The lifestyle company provides customized personal subscription box services every three months with full size products. Started in 2010 by Daniel Broukhim, Michael Broukhim, Sam Teller and Katie Rosen Kitchens, it now boasts more than one million members. Last year, the company raised $80 million in a Series A round led by Kleiner Perkins last year and appears to be preparing for an eventual IPO as it slims down costs and refocuses on its high value products.
Launched in 2016, the finance management tool helps consumers to avoid overdrafts, provides paycheck advances and assists in budgeting. Last year, it began to roll out a digital bank account that was so popular that two million users signed up for a spot on the waitlist. The company, run by co-founder Jason Wilk, has raised $186 million in venture capital and counts billionaire Mark Cuban as an early investor and board member. Other backers include Playa Vista-based Chernin Group.
SURE offers multiple technology products to major insurance brands — its platform can host everything from renter's insurance to covering baggage, so customers never have to leave an agency's website. It also offers its platform to ecommerce marketplaces, embedding third-party insurance protections for customers to purchase all on the same webpage. Founded in 2014, the Santa Monica-based startup last raised an $8 million Series A round led by IA Capital in 2017.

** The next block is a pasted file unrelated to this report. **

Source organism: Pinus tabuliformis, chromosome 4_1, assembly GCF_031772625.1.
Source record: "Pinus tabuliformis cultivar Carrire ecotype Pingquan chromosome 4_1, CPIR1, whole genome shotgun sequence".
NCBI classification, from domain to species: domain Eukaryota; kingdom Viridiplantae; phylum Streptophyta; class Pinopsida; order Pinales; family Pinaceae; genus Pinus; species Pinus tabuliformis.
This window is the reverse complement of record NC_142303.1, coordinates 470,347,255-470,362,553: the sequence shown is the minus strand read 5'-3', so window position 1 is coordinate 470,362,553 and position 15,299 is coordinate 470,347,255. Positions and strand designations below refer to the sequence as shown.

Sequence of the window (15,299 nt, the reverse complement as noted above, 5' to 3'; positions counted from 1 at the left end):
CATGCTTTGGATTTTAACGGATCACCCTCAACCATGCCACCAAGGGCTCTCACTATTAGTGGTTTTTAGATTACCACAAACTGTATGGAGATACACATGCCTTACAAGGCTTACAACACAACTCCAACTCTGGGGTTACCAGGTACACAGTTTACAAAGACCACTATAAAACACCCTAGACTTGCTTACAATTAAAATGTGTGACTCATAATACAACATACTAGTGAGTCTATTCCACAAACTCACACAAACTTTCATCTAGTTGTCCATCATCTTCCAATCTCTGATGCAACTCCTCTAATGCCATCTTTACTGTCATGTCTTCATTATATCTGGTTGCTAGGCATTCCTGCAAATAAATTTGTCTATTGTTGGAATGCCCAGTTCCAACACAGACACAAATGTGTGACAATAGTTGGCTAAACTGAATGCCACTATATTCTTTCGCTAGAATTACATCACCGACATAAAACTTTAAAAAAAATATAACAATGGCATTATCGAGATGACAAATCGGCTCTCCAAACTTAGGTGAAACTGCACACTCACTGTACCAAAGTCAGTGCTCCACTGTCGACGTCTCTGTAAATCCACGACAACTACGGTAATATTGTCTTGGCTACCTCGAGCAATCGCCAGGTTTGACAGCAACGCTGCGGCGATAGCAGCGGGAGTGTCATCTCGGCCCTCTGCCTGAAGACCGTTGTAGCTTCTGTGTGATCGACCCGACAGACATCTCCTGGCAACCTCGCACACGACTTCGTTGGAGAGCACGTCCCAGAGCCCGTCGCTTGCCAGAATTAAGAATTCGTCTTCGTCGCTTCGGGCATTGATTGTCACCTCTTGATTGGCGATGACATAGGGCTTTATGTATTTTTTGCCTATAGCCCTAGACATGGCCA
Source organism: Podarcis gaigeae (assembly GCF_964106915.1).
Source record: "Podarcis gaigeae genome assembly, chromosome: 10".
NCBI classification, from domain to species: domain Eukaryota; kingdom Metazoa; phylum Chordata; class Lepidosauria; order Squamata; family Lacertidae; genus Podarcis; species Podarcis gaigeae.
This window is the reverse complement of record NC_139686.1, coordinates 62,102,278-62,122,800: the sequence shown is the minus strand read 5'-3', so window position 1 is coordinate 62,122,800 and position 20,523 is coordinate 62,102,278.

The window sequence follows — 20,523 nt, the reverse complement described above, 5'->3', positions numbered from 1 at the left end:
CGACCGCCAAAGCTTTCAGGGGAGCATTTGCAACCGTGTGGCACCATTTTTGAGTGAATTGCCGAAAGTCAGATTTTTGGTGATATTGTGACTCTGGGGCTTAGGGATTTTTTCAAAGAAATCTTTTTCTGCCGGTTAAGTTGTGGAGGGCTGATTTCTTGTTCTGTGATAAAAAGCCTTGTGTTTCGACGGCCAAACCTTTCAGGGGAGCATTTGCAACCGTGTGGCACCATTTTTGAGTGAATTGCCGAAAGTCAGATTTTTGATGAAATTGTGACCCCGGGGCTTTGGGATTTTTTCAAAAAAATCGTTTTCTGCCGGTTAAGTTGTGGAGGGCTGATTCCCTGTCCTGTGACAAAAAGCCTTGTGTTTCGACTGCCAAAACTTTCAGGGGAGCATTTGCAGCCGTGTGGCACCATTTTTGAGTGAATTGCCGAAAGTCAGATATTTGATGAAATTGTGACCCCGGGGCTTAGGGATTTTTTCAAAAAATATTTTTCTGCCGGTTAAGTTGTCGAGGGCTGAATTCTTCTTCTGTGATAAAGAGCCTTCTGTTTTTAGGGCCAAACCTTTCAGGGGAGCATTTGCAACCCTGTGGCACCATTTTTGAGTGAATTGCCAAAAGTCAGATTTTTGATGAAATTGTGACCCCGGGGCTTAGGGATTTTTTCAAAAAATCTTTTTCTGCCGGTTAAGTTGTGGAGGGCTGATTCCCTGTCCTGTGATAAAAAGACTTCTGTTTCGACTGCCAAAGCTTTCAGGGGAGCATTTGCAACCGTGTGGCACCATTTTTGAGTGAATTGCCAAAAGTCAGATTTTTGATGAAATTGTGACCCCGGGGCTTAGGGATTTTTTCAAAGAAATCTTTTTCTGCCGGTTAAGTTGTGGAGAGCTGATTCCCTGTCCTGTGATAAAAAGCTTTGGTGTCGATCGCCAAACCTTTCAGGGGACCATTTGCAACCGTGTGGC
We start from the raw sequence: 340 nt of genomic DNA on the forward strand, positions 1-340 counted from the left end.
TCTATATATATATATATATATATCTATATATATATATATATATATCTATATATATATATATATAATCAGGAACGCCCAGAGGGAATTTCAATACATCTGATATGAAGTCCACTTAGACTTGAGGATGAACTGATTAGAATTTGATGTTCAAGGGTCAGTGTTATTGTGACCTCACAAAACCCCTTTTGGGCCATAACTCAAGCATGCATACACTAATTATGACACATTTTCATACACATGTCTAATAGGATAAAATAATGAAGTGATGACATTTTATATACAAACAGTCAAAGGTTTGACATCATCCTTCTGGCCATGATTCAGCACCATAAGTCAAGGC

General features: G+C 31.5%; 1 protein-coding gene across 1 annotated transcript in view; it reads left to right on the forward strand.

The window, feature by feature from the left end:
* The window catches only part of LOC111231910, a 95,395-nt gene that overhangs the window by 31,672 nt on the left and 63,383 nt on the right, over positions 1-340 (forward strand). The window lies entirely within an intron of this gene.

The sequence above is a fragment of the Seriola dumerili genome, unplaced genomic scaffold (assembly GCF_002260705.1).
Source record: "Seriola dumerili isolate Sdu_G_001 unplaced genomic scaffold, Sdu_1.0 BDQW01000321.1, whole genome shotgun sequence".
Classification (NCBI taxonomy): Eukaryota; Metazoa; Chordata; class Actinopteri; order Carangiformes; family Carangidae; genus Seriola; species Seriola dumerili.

Founded in 2009 by former Google CIO Douglas Merrill and ex-Sears executive Shawn Budde, Zest AI provides AI-powered credit underwriting. It helps banks and other lenders identify borrowers looking beyond traditional credit scores. It claims to improve approval rates while decreasing chargeoffs. The company uses models that aim to make the lending more transparent and less biased. This fall the company raised $15 million from Insight Partners, MicroVentures and other undisclosed investors, putting its pre-money valuation at $75 million, according to PItchbook.
Santa Monica-based PlayVS provides the technological and organizational infrastructure for high school esports leagues. The pandemic has helped the company further raise its profile as traditional sports teams have been benched. Founded in early 2018, PlayVS employs 46 people and has raised over $100 million. In addition to partnering with key educational institutions, it also has partnerships with major game publishers such as Riot and Epic Games.